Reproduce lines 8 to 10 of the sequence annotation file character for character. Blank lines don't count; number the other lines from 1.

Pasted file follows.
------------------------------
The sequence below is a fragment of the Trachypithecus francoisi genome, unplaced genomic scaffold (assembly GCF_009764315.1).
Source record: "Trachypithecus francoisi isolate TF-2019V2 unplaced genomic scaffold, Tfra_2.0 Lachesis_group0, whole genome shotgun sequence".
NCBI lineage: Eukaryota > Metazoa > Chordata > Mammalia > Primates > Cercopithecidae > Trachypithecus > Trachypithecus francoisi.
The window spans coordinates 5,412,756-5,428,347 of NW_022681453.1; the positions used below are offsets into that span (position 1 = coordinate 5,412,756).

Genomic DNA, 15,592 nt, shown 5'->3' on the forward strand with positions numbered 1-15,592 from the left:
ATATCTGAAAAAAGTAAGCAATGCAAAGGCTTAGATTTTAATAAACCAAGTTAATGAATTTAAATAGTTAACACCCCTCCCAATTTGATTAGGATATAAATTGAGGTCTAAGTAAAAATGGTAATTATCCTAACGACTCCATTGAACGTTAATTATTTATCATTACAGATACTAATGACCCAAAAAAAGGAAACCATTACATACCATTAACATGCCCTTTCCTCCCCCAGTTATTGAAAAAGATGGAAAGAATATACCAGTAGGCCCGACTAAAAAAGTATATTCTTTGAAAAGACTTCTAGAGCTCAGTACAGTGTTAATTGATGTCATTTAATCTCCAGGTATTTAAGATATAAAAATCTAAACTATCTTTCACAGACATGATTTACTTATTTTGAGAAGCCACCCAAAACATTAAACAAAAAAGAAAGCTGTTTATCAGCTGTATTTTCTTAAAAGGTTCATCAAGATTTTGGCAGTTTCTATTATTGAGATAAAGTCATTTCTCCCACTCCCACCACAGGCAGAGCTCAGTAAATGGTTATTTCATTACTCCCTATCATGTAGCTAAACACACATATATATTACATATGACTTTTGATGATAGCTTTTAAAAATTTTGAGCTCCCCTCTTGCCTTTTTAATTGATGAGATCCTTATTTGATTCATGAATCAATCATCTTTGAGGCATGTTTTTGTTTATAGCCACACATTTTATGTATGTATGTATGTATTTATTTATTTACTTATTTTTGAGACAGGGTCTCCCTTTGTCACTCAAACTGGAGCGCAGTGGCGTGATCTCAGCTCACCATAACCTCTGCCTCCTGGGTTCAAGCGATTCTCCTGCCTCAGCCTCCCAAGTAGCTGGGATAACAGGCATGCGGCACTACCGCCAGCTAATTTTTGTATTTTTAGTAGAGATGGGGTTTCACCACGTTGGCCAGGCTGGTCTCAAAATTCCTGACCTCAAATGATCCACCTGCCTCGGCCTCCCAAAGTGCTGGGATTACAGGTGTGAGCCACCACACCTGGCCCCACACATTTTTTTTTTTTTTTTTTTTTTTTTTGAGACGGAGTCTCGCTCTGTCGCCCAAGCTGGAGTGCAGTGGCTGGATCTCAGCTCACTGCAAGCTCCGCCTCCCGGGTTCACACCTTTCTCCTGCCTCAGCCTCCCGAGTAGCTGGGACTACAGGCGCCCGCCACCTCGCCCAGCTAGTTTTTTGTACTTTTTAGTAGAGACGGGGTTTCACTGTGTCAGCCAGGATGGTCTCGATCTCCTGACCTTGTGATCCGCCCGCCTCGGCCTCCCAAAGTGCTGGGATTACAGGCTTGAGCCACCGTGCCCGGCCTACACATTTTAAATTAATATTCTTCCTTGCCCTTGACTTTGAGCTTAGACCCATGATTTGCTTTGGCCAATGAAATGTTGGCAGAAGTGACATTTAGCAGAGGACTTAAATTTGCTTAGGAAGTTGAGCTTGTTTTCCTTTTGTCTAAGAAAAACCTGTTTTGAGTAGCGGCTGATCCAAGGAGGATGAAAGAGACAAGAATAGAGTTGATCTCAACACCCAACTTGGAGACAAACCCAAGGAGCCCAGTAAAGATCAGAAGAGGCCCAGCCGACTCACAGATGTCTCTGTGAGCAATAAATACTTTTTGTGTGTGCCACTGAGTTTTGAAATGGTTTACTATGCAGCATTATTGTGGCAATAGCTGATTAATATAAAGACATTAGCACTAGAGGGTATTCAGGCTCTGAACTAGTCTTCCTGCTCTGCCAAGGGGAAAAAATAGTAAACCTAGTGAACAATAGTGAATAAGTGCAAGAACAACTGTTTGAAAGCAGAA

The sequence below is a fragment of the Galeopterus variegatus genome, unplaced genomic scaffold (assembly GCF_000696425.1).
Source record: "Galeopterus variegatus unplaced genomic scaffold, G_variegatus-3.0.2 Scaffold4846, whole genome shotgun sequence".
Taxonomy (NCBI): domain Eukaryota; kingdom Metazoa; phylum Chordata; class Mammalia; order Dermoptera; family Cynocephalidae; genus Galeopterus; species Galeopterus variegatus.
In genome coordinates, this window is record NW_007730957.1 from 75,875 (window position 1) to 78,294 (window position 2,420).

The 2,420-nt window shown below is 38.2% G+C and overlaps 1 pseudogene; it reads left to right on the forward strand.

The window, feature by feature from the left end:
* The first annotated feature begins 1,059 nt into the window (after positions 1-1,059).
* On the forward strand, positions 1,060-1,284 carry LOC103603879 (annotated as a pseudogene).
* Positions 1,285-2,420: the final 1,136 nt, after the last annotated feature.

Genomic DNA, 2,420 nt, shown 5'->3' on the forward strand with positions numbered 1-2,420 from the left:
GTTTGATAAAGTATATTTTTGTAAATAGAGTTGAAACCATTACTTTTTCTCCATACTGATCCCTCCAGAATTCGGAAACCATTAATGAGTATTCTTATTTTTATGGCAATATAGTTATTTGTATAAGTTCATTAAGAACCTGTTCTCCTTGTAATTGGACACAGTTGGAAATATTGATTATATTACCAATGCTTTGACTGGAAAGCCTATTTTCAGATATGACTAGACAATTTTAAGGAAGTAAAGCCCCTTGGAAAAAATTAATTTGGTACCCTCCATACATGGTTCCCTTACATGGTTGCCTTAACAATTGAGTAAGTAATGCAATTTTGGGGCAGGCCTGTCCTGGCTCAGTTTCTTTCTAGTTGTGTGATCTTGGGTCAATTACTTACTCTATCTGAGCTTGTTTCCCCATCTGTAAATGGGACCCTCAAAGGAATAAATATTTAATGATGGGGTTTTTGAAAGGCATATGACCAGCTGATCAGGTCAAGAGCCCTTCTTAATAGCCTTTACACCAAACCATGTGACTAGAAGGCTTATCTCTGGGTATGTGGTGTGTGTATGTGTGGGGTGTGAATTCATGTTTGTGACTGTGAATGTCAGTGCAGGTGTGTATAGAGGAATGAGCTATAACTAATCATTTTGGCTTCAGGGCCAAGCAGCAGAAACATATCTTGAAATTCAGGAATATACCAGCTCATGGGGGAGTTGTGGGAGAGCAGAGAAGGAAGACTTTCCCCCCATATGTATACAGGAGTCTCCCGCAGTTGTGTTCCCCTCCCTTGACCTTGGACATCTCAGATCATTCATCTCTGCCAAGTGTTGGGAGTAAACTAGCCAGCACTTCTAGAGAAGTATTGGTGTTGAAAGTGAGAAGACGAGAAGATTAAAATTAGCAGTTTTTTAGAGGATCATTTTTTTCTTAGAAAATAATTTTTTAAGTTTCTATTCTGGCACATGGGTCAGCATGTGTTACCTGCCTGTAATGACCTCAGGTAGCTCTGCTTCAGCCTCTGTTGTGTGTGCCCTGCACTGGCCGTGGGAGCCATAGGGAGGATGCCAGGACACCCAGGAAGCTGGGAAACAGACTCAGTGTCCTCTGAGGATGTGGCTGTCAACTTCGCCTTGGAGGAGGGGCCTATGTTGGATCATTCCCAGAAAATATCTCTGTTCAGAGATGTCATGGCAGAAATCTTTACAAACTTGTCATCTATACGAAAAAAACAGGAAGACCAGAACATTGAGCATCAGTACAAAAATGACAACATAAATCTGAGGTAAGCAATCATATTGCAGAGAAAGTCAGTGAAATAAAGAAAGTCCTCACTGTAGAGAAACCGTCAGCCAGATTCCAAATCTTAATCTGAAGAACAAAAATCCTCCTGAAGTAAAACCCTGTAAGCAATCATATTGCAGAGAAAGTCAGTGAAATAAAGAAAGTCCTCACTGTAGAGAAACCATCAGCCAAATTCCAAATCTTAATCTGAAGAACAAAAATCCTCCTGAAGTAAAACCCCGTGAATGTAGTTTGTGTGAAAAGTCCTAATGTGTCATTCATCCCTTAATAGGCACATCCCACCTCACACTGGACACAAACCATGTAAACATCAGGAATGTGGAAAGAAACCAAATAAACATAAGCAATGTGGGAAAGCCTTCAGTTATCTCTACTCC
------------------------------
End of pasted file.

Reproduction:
Source record: "Galeopterus variegatus unplaced genomic scaffold, G_variegatus-3.0.2 Scaffold4846, whole genome shotgun sequence".
Taxonomy (NCBI): domain Eukaryota; kingdom Metazoa; phylum Chordata; class Mammalia; order Dermoptera; family Cynocephalidae; genus Galeopterus; species Galeopterus variegatus.
In genome coordinates, this window is record NW_007730957.1 from 75,875 (window position 1) to 78,294 (window position 2,420).